This diet is particularly helpful for pets that suffer joint issues, cancer, autoimmune disease, and other chronic issues. The keto diet is particularly helpful for helping balance hormones and to help with metabolic issues.

With a ketogenic diet for dogs you are aiming for a 4:1 to a 2:1 ratio of fat:protein. So, you would feed 70% fat, 10% meat, 10% bone, 10% organs. This diet is best saved for therapeutic purposes in dogs. Remember, dogs are carnivores and they need meat to thrive. Long term a diet of 70% fat can reduce the amount of meat that your dog gets, this in turn can make it so that your dog does not get all the amino acids that it needs. However, a keto diet can be extremely helpful for short term feeding in dogs.

The fat used can be butter, skin, beef tallow, raw goat milk, cream, duck fat, egg yolks, and fatty cuts of meat. Fat holds onto a lot of toxins so be sure that you source grass-fed, pasture-raised, non-GMO, organic, and ethically raised fats for best results.

The Ketogenic diet is not for all dogs but it can be extremely helpful in some cases, particularly with fighting off cancer. Be sure to talk with your holistic vet about the possibility of a ketogenic diet in helping the fight against cancer.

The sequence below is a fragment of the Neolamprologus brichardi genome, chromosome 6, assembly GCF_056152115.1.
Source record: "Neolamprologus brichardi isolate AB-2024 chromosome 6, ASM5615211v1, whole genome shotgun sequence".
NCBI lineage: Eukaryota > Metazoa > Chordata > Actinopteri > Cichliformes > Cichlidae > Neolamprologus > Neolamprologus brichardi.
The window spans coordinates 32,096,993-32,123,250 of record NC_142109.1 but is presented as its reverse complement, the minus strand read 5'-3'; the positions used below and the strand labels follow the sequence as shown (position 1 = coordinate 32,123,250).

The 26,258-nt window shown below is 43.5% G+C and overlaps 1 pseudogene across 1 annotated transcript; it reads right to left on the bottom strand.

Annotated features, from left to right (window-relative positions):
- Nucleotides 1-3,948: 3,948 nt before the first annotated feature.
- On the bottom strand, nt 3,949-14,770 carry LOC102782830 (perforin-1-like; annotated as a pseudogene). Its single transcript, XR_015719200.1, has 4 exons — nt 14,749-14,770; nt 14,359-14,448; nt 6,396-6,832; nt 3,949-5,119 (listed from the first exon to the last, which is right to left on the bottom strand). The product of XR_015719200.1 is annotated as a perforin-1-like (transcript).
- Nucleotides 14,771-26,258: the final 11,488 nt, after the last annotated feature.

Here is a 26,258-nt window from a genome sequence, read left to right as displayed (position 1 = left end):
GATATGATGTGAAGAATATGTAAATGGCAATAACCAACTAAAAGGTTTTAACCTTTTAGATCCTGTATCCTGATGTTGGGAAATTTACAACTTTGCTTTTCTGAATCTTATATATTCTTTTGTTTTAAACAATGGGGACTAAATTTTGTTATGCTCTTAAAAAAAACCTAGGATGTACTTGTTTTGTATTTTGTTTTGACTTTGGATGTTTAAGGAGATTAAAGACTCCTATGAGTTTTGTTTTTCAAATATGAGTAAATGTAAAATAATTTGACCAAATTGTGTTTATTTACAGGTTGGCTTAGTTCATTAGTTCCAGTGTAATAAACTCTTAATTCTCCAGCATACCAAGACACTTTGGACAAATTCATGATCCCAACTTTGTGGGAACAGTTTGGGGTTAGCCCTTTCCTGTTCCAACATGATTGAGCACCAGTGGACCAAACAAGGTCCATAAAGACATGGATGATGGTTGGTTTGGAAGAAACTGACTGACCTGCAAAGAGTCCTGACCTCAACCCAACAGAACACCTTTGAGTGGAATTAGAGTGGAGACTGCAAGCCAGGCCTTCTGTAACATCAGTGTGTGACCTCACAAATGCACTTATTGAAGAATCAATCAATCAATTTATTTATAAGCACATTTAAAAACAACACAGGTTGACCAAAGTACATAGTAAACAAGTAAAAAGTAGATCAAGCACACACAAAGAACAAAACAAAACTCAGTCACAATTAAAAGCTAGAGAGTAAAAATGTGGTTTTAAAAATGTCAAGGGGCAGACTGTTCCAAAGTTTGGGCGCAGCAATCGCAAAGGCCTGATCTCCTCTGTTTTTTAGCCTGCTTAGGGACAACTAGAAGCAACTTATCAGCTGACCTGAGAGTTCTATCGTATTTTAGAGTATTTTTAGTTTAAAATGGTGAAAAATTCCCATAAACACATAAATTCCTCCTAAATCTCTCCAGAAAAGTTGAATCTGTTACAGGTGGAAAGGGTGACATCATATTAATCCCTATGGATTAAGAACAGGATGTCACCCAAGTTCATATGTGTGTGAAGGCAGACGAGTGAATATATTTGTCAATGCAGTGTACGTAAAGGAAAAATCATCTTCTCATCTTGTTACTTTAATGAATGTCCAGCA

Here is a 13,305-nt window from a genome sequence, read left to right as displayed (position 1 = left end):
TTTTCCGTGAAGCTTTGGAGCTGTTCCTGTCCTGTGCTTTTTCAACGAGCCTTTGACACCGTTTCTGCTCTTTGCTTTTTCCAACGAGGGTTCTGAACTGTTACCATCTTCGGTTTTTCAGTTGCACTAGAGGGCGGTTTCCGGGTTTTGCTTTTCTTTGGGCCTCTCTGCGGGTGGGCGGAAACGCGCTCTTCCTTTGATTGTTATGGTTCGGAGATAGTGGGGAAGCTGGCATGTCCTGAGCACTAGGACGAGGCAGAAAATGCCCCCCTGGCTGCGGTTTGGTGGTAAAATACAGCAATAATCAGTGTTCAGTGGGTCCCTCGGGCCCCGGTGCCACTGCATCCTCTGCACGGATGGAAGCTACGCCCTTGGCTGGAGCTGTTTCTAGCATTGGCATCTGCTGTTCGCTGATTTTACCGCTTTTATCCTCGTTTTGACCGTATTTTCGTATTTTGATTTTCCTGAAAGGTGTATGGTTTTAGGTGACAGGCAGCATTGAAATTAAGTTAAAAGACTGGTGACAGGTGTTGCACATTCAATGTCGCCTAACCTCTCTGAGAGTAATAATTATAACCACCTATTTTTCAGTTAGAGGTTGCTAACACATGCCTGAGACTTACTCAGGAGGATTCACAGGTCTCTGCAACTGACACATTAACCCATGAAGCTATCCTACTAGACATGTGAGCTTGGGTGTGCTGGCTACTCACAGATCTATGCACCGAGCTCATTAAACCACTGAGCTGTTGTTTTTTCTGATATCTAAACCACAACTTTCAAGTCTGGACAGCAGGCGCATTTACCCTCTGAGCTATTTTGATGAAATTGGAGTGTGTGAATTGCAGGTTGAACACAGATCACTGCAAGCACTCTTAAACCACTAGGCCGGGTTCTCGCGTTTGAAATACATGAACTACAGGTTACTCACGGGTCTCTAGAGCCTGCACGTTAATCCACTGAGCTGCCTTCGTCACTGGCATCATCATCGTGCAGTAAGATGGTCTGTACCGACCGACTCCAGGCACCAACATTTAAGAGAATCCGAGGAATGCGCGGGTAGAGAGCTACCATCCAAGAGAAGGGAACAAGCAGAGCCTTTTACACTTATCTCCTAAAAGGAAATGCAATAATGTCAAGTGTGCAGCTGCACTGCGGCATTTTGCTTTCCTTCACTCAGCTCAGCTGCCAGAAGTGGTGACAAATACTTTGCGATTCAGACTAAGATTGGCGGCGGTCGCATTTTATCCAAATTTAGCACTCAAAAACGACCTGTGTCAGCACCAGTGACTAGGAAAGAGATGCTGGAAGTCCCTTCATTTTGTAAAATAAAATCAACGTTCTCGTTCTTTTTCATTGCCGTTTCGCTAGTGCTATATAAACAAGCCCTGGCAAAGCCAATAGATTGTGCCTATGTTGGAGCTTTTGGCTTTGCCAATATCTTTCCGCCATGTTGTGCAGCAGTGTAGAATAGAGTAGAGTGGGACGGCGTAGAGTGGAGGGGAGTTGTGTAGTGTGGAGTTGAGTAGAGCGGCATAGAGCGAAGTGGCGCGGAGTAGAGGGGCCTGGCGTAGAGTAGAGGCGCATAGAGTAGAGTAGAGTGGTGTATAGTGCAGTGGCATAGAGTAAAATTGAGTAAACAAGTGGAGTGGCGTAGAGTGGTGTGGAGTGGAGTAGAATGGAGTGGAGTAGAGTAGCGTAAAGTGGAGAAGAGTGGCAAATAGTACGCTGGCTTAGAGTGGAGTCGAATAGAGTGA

Gorging and Fasting

This style of eating can be combined with any of the others: PMR, BARF, Franken-Prey, Keto, etc. This is less about what is fed and more about when the food is fed. Gorging and fasting can be an excellent option if you are feeding whole prey to a smaller dog. Feeding a larger chicken or rabbit to a small dog every few days. Then you don’t have to worry about cutting it up at all!

This idea of gorging and fasting comes from wolves living in the wild. Wolves will often eat up to 15lbs of food from one kill. Then they will often go without food for a few days. Wolves don’t think “oh, it’s 8:00am, breakfast time. I better make a kill!” Most days revolve around finding food and trying to make a kill, but they don’t happen everyday.